Directed and Designed by Randall Wise and John Doyle
at the Centre Theater
208 DeKalb Street Norristown
The timeless tale about the good doctor, Henry Jekyll, and his dark echo, Edward Hyde, is brought to the stage in a fiercely theatrical new adaptation by Jeffrey Hatcher. Echoing the Barrymore nominated The Elephant Man and Waiting for Godot, Iron Age invigorates this inventively script. Stripping away the melodrama and romantic distractions of the novel, Hatcher develops a smart and suspenseful new take on Stevensonís look at the evil that lurks in the hearts of men. Against the backdrop of Victorian London, the respectable Dr. Jekyll has begun to display alarmingly erratic behavior. At the same time, a brutal figure haunts the cityís streets, committing assault and murder under the cloak of darkness and dismal London fog. A terrified community tries to learn the secret of the deaths and discovers much more in the dark depths of the human heart. Opening for Halloween, Iron Age plays trick or treat with their audience.
Utilizing Lighting, a strong ensemble playing multiple roles and stylized acting, Dr. Jeykll and Mr. Hyde reinvents the legend of the transformed man and like Hyde himself, unleashes man's passions and rage onto the Centre Theater stage.
Meet the cast of Dr. Jekyll and Mr. Hyde
Read more about the production.
A Hyde Image Gallery From our production
Jeffrey Hatcher's adaptation of Robert Louis Stevenson's classic 1886 novella The Strange Case of Dr. Jekyll and Mr. Hyde focuses on the original's exploration of man's dual natures, defined here as the aspiration for good and the instinct for evil. Iron Age Theatre's excellent production delivers not only Stevenson's still-relevant philosophical debate, but the great horror story's suspenseful build. Co-directors and co-designers John Doyle and Randall Wise make the most of Norristown's Centre Theater stage as always, creating a black, cavernous space sculpted by light and full of surprises, centering on the key image of a red door: metaphorically, the portal into the mysteries of mind, morality and free will. Modern sensibilities also peek through in Hyde's seduction of chambermaid Elizabeth (Kristi Good), the only actor besides McDonough not playing multiple roles. Adam Altman, Chuck Beishl, Steve McLean, David Fiebert and Claire Golden Drake multitask with skill and a surprising but appropriate measure of humor in Doyle and Wise's expertly paced production.
Philadelphia City Paper
The character of Dr. Jekyll shines in McDonough's strong performance as a hard-nosed intellectual dealing with his own science and his own beliefs that are destroying his life.
The supporting cast is superb, as they are asked to play several roles apiece. Adam Altman deserves special mention, as his character of Dr. Lanyon, a Scottish friend and mentor of Jekyll, is quite different from his role as the inspector who looks into a murder committed by Hyde. The inspector's characteristic British persona brings just the right amount of comic relief to an otherwise thoroughly intense play. Altman also plays one of Hyde's inner voices and he switches among the three roles and accents with such skill and distinction that it's difficult to tell it's all being done by one actor without looking at the playbill.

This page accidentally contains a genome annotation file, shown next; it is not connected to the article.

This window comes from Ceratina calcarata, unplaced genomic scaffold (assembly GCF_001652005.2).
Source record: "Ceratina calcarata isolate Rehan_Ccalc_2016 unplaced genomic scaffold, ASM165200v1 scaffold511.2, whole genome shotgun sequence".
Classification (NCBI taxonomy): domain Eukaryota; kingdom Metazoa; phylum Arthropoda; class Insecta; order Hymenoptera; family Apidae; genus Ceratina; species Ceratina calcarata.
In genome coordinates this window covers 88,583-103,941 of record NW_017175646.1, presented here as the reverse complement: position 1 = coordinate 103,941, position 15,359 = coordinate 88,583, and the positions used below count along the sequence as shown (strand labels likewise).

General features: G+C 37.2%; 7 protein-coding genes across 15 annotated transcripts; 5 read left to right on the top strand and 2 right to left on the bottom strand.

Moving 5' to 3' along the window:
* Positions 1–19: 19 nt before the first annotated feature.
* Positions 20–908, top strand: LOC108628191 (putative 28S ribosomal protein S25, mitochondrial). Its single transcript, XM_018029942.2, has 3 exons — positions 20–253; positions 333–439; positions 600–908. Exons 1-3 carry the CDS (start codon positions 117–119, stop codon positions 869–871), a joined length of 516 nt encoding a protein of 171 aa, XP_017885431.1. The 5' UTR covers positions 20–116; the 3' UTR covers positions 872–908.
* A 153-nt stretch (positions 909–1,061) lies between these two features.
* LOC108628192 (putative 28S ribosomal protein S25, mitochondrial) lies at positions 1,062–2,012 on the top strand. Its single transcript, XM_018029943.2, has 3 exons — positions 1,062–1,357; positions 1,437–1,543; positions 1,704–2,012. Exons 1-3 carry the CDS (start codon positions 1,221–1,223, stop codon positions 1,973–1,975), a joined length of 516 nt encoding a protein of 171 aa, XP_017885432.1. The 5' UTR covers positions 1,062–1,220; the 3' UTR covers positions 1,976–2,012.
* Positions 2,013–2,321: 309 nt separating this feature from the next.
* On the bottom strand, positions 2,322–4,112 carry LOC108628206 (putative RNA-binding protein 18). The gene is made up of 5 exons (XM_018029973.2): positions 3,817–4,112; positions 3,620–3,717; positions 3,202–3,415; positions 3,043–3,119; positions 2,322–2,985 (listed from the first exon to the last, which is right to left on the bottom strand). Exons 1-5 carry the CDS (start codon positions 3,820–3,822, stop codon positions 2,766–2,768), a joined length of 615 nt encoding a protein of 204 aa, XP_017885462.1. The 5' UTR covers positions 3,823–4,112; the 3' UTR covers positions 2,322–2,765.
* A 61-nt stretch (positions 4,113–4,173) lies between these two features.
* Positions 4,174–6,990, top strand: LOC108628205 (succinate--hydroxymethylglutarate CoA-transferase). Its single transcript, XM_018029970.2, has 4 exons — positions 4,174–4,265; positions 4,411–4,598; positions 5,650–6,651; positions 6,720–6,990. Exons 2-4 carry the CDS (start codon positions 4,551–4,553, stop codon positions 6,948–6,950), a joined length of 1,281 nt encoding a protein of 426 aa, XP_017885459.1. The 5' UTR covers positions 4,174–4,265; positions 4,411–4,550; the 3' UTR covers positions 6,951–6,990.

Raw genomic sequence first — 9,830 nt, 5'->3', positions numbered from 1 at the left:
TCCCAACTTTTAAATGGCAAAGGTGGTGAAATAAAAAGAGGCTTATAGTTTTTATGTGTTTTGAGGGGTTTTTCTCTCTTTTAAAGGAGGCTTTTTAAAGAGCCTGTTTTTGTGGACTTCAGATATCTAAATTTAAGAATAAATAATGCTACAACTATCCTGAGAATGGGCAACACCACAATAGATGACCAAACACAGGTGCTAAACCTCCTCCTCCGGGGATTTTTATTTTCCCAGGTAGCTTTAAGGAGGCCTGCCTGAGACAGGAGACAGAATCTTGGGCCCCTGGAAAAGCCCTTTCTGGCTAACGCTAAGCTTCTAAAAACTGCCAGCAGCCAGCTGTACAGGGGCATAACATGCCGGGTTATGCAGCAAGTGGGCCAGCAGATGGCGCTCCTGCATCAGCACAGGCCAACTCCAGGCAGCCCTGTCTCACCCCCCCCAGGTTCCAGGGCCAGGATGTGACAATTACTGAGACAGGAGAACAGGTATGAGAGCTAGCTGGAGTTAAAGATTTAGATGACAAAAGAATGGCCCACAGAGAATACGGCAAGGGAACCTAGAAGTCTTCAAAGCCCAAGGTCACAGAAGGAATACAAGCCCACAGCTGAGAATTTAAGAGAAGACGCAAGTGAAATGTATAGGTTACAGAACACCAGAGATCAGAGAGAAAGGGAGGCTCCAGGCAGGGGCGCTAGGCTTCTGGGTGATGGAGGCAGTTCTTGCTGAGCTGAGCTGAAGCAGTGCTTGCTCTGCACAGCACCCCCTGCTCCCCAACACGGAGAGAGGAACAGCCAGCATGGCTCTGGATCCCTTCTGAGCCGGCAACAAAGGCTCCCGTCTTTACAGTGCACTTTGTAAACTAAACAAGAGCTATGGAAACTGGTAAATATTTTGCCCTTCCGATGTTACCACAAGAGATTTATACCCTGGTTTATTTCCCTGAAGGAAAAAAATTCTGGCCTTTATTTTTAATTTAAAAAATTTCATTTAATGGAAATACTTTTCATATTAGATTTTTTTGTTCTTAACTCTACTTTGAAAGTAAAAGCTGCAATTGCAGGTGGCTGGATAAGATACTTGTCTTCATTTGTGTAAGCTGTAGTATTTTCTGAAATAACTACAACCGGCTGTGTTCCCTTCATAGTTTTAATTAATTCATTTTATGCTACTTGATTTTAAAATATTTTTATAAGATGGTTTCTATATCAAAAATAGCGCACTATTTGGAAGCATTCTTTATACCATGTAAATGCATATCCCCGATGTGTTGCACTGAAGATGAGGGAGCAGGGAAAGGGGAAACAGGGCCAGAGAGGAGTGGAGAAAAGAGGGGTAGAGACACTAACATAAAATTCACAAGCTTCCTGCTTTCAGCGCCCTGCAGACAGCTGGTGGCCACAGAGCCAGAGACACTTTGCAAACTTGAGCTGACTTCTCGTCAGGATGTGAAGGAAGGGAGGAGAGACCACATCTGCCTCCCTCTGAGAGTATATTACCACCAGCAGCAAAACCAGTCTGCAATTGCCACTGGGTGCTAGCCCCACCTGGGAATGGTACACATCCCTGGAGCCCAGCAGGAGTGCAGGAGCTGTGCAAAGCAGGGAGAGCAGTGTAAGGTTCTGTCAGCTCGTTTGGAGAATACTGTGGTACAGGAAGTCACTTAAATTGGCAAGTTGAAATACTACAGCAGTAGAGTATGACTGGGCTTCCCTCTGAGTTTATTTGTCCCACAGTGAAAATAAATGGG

The direction and stage management make good use of the set as the story moves throughout more locations than one can count. Hidden doors, props and creative maneuvering make it easy to follow the characters all over Victorian London. From
Jekyll's laboratory to Hyde's lair, from the park to the square, from the university to Lanyon's study, each location is well-designed and believable.
"Dr. Jekyll & Mr. Hyde" is a masterpiece both in print and on the stage. The Iron Age Theatre Company does not fail to capture the intricacies of Robert Louis
Stevenson's tale of the horror and mayhem of which every person is capable. McDonough's range of emotions is remarkable throughout the play's climax, as Jekyll himself falls prey to Hyde's control. The audience is taken along for the moral questions that arise as sympathy for Hyde and contempt for Dr. Jekyll challenge the traditional roles of good and evil.
Links About the Production
Link to Audio and Text Versions of the Novel
Text from Project Guttenberg
Mitsuharu Matsuoka's Hyper-Concordance allows word searches the complete texts of five works by Stevenson
Audio Version of the Novel in MP3
Dr. Jekyll and Mr. Hyde fan fiction
Dr. Jekyll and Mr. Hyde Novel Analysis
Videos from many versions of Dr. Jekyll and Mr. Hyde
The 1912 Film
The 1931 Film
Internet Archive full version of the 1920 John Barrymore film
Bio Of Robert Louis Stevenson from Famous Scotts
Another Bio Of Robert Louis Stevenson
Bio Of Robert Louis Stevenson with Analysis
Class Issues in Dr. Jekyll and Mr. Hyde
Dr. Jekyll and Mr. Hyde Haloween COLORING PAGES
Themes in The Strange Case of Dr. Jekyll and Mr. Hyde
Dr. Jekyll and Mr. Hyde Card Game
Another Link to the Dr. Jekyll and Mr. Hyde Card Game
Dr. Jekyll and Mr. Hyde and the History of Horror
Street Safety in Victorian London
Murder in Victorian Street Ballads
Animal Rights and Victorian London
More Victorian Medicine
Images of Victorian London
Visual Setting Images for the Novel
The Robert Louis Stevenson Club
Allusion in Jekyll and Hyde